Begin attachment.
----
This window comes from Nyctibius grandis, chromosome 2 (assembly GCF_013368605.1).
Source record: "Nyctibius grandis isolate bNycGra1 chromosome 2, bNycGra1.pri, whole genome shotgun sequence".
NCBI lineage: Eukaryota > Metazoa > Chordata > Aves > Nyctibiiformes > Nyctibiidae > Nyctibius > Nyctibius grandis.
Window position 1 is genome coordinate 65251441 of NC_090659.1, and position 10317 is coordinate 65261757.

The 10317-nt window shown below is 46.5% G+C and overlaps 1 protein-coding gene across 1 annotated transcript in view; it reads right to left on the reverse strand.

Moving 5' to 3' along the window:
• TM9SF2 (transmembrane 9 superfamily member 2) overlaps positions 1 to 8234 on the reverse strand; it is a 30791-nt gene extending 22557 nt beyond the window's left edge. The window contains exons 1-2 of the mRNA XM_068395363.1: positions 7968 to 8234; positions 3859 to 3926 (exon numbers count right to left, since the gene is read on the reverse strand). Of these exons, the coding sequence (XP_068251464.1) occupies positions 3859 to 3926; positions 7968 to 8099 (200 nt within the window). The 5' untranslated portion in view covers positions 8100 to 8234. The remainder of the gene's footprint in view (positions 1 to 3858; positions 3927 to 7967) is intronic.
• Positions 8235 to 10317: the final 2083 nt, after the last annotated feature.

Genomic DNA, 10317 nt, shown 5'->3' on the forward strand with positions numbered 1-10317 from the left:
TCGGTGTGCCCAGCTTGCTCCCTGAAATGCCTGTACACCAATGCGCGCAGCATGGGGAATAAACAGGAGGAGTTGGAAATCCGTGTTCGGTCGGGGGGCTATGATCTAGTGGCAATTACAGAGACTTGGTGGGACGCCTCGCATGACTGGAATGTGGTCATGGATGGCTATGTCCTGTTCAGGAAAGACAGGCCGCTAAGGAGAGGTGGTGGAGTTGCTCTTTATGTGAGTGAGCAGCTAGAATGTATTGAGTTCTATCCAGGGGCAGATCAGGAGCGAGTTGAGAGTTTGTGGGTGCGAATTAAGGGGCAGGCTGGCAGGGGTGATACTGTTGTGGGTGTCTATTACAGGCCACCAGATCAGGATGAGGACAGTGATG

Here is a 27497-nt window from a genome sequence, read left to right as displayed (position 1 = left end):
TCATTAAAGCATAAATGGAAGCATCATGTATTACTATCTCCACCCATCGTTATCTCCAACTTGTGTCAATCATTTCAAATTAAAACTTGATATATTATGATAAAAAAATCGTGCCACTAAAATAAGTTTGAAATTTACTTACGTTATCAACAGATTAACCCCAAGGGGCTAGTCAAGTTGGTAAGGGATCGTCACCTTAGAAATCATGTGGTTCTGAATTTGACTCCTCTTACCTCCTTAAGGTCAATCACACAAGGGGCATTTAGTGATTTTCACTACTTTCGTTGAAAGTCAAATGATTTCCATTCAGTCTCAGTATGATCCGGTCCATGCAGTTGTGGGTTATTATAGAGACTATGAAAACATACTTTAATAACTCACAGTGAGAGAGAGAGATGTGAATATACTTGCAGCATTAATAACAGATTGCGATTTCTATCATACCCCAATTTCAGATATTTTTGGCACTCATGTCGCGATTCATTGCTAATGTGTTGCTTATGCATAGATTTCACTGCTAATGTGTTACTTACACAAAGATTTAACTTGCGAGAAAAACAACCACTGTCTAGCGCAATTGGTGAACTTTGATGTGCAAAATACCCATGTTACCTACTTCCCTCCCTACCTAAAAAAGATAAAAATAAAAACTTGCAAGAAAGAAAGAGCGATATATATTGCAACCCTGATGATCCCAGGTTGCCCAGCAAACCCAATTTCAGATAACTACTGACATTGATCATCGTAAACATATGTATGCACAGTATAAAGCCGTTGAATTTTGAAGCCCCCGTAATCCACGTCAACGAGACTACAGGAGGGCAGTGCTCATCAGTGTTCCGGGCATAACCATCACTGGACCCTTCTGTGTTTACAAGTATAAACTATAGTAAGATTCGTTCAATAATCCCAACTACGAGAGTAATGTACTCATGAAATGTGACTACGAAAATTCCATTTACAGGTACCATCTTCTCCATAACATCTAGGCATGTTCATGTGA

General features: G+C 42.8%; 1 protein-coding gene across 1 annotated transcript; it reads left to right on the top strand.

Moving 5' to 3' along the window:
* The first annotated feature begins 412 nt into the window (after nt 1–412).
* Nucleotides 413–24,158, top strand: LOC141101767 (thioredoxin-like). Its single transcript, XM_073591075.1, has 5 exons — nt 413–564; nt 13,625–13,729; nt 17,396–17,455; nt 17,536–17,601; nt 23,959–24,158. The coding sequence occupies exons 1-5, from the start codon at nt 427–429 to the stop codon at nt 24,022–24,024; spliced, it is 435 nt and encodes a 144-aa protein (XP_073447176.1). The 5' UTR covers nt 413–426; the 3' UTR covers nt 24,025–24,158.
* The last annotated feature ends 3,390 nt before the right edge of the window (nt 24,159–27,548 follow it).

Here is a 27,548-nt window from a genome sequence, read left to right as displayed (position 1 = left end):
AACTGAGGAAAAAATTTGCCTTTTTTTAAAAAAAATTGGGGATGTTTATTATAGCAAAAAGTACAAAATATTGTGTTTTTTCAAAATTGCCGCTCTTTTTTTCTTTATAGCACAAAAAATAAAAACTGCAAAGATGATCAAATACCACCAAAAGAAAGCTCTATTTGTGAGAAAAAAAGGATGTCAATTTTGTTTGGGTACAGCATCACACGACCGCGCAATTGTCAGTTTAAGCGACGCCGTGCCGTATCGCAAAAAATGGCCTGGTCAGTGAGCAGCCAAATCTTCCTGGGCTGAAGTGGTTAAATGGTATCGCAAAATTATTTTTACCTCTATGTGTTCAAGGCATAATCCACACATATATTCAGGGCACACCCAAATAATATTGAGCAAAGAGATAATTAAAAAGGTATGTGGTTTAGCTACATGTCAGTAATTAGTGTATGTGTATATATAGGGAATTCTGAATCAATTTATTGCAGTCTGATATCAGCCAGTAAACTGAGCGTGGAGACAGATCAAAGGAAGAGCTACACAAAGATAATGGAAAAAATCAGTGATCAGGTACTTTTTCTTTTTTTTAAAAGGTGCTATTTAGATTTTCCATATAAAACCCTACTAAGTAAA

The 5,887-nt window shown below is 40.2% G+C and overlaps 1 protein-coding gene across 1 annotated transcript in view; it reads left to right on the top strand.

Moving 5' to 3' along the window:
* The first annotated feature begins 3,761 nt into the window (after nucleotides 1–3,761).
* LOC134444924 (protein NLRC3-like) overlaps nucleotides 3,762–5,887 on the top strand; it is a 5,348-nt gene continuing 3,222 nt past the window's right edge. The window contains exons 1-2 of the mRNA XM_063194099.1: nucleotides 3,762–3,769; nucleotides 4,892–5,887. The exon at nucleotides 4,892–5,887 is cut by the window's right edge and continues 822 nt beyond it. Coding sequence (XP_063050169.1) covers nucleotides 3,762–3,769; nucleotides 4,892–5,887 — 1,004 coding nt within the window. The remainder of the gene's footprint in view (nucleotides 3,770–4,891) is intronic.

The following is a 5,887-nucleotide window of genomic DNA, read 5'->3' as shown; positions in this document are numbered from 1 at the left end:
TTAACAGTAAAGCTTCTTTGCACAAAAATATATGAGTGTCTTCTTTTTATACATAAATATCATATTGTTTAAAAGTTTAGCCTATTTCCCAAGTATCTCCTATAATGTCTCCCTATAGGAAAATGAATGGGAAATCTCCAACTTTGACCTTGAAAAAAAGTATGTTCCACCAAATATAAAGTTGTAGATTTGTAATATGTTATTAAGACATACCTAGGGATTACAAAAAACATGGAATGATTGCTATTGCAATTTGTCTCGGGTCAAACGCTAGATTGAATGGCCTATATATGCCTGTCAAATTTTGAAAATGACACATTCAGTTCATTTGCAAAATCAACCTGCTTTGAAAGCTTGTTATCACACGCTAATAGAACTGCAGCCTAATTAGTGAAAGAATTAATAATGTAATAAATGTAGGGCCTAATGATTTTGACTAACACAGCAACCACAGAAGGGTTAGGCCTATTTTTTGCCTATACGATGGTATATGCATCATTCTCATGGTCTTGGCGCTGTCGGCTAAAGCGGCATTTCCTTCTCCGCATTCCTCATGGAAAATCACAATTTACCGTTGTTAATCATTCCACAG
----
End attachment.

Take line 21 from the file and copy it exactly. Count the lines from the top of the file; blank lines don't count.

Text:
Moving 5' to 3' along the window: